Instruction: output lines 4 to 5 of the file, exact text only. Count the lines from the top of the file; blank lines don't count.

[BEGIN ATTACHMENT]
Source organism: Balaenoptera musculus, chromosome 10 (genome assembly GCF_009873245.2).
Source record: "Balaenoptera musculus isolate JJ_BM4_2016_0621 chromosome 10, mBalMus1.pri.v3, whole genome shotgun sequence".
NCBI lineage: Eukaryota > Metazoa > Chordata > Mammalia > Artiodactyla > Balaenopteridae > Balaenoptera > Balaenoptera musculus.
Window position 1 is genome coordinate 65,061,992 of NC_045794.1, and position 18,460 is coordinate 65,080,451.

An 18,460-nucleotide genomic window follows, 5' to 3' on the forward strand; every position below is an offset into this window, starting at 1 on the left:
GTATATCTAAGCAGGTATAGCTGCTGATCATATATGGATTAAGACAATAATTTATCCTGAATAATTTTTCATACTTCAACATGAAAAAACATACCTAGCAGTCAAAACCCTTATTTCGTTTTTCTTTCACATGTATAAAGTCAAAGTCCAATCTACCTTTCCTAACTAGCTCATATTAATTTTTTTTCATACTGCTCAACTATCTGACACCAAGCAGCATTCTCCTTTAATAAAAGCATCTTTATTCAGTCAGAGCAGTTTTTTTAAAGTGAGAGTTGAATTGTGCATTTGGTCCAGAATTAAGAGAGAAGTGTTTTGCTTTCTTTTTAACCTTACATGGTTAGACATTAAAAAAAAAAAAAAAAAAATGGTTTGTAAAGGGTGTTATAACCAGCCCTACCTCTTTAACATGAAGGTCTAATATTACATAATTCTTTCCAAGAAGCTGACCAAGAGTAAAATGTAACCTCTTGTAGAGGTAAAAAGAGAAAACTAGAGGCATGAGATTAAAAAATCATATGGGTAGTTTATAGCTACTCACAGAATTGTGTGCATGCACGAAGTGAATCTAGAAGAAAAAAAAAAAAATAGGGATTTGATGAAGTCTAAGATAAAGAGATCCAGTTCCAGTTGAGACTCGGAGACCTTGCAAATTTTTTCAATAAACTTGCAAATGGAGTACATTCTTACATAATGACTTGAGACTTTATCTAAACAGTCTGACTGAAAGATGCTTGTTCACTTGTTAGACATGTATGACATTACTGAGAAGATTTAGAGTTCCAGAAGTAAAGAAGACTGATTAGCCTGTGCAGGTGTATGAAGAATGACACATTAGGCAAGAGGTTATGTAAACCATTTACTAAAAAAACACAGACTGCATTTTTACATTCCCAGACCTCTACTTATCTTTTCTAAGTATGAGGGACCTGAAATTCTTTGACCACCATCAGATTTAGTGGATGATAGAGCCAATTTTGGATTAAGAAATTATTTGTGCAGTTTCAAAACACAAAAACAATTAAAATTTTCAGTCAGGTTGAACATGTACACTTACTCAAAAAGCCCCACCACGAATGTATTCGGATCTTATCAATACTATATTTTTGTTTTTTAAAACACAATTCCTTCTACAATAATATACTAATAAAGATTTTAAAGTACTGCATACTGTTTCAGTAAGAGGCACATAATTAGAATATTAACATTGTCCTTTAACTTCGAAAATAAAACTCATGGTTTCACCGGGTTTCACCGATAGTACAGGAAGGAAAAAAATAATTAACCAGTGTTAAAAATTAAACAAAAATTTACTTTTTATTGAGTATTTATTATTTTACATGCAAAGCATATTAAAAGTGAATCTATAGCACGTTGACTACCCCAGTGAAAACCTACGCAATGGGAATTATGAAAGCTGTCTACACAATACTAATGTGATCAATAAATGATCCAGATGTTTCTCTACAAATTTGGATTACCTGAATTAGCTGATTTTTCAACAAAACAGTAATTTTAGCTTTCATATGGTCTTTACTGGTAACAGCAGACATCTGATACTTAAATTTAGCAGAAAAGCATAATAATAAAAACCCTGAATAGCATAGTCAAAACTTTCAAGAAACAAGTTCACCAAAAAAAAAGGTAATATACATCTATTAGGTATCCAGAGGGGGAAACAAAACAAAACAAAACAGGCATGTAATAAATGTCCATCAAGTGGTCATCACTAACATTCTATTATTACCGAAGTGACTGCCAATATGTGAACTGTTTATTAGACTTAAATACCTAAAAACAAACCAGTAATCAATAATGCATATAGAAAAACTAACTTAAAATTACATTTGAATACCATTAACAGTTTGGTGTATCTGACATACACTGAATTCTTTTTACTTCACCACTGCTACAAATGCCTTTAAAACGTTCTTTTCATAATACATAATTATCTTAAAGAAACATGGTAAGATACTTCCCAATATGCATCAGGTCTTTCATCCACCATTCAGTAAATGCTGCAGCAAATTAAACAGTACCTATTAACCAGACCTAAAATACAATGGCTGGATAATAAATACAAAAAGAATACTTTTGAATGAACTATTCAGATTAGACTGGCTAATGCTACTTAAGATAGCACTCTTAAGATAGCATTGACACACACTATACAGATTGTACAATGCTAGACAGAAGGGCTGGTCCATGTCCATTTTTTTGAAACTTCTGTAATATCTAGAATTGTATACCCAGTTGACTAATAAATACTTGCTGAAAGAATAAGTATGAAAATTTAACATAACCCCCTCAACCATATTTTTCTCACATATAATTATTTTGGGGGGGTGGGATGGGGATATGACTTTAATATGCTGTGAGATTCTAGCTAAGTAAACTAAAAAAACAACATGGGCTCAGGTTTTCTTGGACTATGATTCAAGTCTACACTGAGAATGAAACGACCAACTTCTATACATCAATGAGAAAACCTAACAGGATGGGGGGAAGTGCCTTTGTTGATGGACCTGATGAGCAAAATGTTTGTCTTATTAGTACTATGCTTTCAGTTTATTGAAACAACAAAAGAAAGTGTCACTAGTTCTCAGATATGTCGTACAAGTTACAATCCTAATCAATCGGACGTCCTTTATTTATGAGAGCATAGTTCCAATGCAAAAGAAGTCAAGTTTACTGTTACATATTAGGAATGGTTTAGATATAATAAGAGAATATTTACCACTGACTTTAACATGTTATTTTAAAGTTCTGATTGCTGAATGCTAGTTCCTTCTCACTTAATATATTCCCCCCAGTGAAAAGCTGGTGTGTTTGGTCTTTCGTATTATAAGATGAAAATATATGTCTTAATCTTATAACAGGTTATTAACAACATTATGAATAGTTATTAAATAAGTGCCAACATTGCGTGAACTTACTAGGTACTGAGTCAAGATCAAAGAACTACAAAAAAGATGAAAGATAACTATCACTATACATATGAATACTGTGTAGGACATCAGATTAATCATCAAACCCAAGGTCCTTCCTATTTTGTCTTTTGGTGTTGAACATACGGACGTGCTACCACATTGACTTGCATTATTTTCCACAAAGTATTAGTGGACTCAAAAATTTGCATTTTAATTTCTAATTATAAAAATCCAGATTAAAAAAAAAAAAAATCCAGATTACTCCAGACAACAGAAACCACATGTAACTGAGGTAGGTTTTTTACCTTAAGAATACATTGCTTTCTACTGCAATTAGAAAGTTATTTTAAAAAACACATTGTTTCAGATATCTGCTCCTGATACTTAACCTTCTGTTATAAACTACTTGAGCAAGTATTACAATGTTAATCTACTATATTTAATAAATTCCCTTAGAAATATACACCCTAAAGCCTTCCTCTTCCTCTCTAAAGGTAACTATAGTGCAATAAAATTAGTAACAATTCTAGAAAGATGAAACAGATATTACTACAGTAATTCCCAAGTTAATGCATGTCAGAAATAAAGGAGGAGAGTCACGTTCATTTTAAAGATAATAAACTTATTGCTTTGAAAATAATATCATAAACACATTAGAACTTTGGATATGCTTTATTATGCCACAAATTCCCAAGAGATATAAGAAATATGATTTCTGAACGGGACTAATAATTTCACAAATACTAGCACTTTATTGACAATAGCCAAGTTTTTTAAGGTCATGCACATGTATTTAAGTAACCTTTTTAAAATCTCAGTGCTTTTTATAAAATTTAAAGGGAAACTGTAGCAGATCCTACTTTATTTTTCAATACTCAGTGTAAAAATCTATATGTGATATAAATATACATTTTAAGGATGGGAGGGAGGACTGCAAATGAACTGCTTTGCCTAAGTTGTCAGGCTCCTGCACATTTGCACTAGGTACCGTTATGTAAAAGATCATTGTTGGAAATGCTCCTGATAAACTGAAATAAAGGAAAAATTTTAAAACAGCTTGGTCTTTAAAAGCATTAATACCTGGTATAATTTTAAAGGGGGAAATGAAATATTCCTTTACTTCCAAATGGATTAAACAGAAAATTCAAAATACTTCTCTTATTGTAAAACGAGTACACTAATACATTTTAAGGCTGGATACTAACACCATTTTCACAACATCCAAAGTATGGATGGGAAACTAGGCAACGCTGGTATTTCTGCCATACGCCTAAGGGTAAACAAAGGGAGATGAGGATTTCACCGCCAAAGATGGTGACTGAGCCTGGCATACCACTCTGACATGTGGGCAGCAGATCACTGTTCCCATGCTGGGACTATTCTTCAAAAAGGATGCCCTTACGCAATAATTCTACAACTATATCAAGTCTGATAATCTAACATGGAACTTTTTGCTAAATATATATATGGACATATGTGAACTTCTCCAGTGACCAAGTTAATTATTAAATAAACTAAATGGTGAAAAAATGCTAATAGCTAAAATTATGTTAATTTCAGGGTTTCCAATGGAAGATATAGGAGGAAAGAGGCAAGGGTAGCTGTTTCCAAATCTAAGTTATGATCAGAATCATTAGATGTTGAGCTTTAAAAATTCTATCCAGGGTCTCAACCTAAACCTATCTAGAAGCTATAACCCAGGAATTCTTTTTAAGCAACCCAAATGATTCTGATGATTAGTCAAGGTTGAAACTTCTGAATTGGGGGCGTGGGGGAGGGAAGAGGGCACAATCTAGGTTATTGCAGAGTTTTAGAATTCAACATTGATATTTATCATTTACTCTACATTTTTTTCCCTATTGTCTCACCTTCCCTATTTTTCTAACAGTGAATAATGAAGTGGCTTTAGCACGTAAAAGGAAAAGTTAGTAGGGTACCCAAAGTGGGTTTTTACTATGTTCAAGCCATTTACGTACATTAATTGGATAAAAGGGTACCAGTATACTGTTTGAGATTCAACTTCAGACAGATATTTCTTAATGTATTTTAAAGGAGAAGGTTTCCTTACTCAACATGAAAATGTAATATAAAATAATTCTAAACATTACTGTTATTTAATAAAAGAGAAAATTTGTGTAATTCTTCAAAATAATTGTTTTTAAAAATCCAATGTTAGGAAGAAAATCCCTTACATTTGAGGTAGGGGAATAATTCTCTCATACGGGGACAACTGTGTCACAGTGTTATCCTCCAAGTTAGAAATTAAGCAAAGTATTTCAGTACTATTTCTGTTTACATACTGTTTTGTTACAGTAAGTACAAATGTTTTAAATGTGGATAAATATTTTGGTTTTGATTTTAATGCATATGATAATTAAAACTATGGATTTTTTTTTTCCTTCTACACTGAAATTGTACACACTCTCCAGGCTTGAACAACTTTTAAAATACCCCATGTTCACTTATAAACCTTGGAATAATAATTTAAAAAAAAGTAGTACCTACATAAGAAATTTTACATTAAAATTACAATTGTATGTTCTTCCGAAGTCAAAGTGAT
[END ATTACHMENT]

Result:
Window position 1 is genome coordinate 65,061,992 of NC_045794.1, and position 18,460 is coordinate 65,080,451.

An 18,460-nucleotide genomic window follows, 5' to 3' on the forward strand; every position below is an offset into this window, starting at 1 on the left: